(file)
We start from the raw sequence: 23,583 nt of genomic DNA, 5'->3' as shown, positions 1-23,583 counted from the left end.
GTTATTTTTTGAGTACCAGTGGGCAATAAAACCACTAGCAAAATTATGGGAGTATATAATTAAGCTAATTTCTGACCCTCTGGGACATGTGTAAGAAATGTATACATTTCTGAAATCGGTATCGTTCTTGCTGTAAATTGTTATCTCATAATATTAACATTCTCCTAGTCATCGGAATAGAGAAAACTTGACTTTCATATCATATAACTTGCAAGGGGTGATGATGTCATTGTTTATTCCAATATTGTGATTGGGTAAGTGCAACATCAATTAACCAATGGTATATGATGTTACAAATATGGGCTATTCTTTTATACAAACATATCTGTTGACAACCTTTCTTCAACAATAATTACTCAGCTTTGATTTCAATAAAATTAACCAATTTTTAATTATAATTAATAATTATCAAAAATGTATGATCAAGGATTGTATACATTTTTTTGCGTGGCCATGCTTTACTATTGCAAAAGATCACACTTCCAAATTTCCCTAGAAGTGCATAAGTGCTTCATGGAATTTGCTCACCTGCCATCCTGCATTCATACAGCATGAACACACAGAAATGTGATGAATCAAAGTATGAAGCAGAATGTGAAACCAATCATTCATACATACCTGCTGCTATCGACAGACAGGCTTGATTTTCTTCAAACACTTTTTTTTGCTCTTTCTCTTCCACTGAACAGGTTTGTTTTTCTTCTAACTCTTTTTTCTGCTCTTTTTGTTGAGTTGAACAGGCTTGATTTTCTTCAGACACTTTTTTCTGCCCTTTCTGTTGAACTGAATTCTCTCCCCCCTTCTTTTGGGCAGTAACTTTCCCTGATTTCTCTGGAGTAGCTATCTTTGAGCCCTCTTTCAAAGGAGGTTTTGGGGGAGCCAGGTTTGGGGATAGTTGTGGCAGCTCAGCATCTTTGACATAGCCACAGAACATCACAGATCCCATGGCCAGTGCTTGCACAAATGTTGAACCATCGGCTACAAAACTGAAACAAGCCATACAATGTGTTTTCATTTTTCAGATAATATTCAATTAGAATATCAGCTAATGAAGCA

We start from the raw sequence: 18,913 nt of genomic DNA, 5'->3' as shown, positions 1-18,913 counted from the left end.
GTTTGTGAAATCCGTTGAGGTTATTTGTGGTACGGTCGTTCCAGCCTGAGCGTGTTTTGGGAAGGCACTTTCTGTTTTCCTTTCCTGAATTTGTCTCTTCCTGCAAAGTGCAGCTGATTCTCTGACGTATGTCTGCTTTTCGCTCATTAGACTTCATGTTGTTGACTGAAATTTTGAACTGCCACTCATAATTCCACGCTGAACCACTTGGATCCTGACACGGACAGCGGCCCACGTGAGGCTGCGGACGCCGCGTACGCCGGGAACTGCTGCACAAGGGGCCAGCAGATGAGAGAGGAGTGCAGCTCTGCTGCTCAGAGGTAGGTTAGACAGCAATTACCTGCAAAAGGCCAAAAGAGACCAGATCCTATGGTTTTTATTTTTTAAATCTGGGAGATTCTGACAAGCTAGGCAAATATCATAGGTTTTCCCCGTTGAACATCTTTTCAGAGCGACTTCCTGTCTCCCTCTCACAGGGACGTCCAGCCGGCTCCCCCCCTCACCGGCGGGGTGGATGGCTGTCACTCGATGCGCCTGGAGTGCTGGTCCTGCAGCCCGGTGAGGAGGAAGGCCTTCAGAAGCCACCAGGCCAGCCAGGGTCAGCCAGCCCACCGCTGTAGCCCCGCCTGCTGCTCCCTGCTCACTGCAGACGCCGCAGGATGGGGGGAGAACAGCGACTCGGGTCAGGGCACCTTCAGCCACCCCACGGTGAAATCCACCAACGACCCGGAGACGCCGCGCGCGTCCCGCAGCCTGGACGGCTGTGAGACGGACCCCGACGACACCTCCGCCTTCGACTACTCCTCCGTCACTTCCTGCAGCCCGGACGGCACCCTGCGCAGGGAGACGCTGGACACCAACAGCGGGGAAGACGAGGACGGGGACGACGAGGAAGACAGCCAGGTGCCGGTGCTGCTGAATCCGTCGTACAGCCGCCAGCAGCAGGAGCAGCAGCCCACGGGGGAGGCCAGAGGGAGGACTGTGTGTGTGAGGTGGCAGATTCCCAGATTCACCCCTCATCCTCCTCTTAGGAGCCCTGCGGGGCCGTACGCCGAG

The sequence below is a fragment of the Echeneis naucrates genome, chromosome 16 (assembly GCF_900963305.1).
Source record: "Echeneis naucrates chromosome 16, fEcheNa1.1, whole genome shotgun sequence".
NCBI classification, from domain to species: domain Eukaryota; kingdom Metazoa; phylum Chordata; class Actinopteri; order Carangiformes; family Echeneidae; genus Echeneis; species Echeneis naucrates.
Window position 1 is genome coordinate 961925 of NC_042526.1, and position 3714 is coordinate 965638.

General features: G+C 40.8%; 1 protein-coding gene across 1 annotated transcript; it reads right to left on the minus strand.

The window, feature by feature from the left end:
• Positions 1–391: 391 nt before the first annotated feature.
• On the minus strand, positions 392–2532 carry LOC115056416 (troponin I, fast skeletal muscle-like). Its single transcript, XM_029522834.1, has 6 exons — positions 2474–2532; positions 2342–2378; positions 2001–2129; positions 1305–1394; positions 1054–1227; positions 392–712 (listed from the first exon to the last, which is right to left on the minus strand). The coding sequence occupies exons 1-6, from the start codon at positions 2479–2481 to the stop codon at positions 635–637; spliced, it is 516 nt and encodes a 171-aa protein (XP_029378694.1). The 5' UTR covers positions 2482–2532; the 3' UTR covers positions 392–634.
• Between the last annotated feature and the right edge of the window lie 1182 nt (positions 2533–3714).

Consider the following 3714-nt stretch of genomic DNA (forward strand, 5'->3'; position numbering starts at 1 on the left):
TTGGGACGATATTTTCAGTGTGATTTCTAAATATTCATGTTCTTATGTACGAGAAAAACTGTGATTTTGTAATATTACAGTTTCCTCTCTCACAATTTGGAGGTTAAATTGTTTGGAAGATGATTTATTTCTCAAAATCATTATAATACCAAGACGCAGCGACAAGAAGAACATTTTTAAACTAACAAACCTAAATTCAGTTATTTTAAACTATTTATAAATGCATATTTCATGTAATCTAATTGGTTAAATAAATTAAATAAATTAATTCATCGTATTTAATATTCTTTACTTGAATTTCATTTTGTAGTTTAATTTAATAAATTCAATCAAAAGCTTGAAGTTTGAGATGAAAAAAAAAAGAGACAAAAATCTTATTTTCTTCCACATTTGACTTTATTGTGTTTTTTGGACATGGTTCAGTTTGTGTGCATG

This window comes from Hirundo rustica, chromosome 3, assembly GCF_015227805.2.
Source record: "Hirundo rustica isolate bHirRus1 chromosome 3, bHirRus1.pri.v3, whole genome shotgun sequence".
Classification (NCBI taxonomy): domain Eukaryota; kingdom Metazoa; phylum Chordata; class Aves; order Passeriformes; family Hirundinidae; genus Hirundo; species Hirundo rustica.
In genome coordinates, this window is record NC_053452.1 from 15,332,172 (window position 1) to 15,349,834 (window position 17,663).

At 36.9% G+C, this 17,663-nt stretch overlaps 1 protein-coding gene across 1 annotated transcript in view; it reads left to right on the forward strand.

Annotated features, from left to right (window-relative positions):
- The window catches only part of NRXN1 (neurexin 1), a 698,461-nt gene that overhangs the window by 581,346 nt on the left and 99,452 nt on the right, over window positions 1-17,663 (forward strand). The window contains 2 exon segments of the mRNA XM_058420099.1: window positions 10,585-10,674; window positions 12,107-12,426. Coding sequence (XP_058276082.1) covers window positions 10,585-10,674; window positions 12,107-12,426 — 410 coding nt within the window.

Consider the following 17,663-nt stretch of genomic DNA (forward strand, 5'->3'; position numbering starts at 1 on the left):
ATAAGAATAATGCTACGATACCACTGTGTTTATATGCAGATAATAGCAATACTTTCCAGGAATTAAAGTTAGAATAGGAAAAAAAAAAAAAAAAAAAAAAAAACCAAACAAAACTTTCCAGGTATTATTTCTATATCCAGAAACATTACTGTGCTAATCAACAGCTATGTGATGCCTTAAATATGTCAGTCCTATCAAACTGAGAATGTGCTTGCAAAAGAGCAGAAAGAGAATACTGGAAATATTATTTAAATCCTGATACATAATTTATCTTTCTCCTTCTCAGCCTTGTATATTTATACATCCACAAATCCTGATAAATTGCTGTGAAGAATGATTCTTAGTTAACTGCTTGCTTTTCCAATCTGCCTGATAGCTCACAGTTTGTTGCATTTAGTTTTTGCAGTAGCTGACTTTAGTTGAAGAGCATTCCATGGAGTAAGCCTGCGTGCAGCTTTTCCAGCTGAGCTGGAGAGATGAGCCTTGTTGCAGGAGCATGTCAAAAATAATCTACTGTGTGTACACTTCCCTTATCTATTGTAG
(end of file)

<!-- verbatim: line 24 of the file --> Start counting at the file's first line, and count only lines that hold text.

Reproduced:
ATAAGAATAATGCTACGATACCACTGTGTTTATATGCAGATAATAGCAATACTTTCCAGGAATTAAAGTTAGAATAGGAAAAAAAAAAAAAAAAAAAAAAAAACCAAACAAAACTTTCCAGGTATTATTTCTATATCCAGAAACATTACTGTGCTAATCAACAGCTATGTGATGCCTTAAATATGTCAGTCCTATCAAACTGAGAATGTGCTTGCAAAAGAGCAGAAAGAGAATACTGGAAATATTATTTAAATCCTGATACATAATTTATCTTTCTCCTTCTCAGCCTTGTATATTTATACATCCACAAATCCTGATAAATTGCTGTGAAGAATGATTCTTAGTTAACTGCTTGCTTTTCCAATCTGCCTGATAGCTCACAGTTTGTTGCATTTAGTTTTTGCAGTAGCTGACTTTAGTTGAAGAGCATTCCATGGAGTAAGCCTGCGTGCAGCTTTTCCAGCTGAGCTGGAGAGATGAGCCTTGTTGCAGGAGCATGTCAAAAATAATCTACTGTGTGTACACTTCCCTTATCTATTGTAG